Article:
Race Retro’s popularity grows every year, and with the opportunity to see classic rally cars in action on the adjacent rally stage, the appeal is clear.
While some will take time to watch Mk2 Escorts and old Group A stars going sideways, others will sit patiently waiting for their chance to bid on some of the show’s other highlights at the annual Silverstone Auctions Race Retro sale.
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There are certainly some interesting shapes in this year’s auction, from a trio of Lotus Carltons to classic race cars, track specials and the obligatory roster of old Porsche 911s.
The first car to catch our eye though is a 1994 Saab 900. Not just any 900 of course, but a turbocharged model built and campaigned by renowned Saab specialists Abbott Racing. With several podiums to its name, a competition history including a Nurburgring 24 Hours entry and eligibility in some current events it’s an unusual slice of Saab competition history and its £22,500-£27,500 estimate doesn’t seem excessive.
Similarly intriguing is lot 326 slightly further down the order, a Prodrive-prepared 1993 Impreza used as a recce car. It’s spent some of its later life as an actual rally car, so the listing suggests it may have been reshelled at some point, but recent engine and gearbox rebuilds mean there’s plenty of life left in it, and with a £20k-£30k estimate it’s a great deal cheaper than a bona-fide Group A Impreza.
A figure somewhere between £22k and £26k will get you a rather unusual race car, in the shape of a 2007 Peugeot 207 THP Spider. Don’t recognise the name? You may recognise the shape, as it was used for a few years in Peugeot’s single-make racing series. Custom spider bodywork clothes a mid-engined chassis powered by a 175bhp, 1.6-litre turbocharged four-pot from the contemporary 207 GTI, and it weighs just 720kg. Track day dominance awaits…
Unless someone turns up in a 1963 Lotus Elan 26R, that is. With a homologated weight of 580kg and around 180bhp its 310bhp/ton figure eclipses the Spider’s 243bhp/ton, though with a £60k-£70k estimate, so does its value. The example going for auction has race history in Sweden and Denmark and a modest spares package.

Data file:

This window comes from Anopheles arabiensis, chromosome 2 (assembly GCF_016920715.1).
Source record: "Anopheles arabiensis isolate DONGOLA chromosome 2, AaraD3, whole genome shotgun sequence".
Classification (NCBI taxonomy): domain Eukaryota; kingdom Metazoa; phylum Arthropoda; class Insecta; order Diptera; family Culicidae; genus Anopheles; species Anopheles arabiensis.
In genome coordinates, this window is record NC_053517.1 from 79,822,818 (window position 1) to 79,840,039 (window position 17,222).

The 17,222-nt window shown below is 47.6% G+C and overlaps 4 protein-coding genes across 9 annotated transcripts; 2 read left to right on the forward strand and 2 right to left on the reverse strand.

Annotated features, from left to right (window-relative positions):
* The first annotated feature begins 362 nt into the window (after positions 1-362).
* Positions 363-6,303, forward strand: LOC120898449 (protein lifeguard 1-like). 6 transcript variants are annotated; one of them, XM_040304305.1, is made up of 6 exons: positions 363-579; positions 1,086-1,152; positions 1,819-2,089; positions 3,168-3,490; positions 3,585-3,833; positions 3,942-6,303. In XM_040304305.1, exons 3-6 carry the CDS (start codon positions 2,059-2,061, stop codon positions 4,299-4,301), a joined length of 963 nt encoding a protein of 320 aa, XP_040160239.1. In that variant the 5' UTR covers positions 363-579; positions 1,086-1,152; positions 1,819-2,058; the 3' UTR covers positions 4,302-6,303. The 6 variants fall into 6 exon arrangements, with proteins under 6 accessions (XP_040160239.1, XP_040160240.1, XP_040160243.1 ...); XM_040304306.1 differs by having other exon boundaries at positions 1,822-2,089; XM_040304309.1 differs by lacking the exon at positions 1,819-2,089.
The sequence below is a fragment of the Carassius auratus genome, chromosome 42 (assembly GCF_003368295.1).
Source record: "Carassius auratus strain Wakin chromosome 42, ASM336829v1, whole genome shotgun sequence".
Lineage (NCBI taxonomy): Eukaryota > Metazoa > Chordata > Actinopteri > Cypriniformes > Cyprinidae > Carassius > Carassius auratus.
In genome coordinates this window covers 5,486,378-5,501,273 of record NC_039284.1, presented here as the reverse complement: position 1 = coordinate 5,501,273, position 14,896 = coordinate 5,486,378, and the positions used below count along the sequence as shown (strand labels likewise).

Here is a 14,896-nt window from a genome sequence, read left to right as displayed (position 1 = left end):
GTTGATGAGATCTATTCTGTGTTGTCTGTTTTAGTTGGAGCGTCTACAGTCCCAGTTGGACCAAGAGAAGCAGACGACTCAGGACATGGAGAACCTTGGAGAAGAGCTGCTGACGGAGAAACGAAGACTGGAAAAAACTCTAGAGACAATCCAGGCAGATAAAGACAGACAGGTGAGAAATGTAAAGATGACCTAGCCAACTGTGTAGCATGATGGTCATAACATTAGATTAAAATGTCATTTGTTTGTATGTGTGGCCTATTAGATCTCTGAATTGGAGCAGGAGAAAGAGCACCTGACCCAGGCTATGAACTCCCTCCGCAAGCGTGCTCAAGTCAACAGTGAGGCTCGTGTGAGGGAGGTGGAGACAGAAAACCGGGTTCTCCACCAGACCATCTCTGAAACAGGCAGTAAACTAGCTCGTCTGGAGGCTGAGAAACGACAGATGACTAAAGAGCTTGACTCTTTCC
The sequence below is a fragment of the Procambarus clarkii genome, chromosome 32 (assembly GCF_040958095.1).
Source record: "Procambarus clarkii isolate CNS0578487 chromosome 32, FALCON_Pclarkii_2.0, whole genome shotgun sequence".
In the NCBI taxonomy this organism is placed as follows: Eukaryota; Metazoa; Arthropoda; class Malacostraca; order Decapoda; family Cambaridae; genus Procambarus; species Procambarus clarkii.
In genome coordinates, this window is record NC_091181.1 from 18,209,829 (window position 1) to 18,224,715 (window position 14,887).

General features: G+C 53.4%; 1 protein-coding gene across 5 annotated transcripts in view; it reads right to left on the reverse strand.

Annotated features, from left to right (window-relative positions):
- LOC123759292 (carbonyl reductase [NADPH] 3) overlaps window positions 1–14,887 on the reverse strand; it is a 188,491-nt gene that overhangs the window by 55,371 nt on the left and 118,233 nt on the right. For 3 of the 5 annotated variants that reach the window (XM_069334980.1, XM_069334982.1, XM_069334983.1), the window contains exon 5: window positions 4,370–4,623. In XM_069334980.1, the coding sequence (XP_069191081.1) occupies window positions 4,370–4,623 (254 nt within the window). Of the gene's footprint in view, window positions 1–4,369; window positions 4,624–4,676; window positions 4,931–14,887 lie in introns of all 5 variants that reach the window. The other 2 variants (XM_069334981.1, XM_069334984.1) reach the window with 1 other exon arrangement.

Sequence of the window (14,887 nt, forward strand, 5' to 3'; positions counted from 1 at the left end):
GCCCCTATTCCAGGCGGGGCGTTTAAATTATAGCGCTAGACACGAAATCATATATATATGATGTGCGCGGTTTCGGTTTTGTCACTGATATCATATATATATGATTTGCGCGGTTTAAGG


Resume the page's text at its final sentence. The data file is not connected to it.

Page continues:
Elsewhere you’ll find not one but three Lotus Carltons (one wearing Opel Omega badging), and 1995 and 1996 examples of the Ford Escort Cosworth. Both of these models are regulars at modern auctions, with prices rising all the time, to the extent that with a £65k-£75k estimate for the cleanest Carlton and £80k-£90k for the 838-mile 1996 Cossie, several cars from more exotic brands fall below them.
Those include a selection of Ferraris, from a vivid yellow 1985 Mondial QV with 52,000 miles on the clock (estimate: £27k-£32k), through a classy silver 456 GT from 1996 with a manual gearbox and £35k-£40k estimate, to a 1999 Ferrari 355 F1 that with an £85k-£95k estimate, could go for similar money to that Cosworth. F1 ‘box aside it’s ideal 355 spec – a Berlinetta in Rosso Corsa paintwork with Crema leather.
An ex-BMW press car E30 BMW M3 from 1989 also catches our attention, resplendent in Zinnobar Red, recently restored and having covered only around 3000 miles of its 137,000 total since an engine rebuild and blueprinting. These cars have certainly been cheaper, but it seems fairly remarkable in the current climate that an example like this still carries an estimate of only around £45k-£55k.
As a final highlight, how about a two-wheeler? British motorcycling legend Carl Fogarty spent his most successful years on a Ducati, but some might also remember his move into producing his own bikes. While the Foggy Petronas FP1 superbike proved unsuccessful on the race circuit, the road-going versions are certainly rare with just 100 units made (and a further 50 race bikes). The Petronas colour scheme stands out and the three-cylinder 900cc makes 127bhp. It carries a £30k-£35k estimate.
The Race Retro Classic Car Sale 2019, hosted by Silverstone Auctions, takes place on the 23rd February at Stoneleigh Park just outside Coventry. You can view the full lot list here.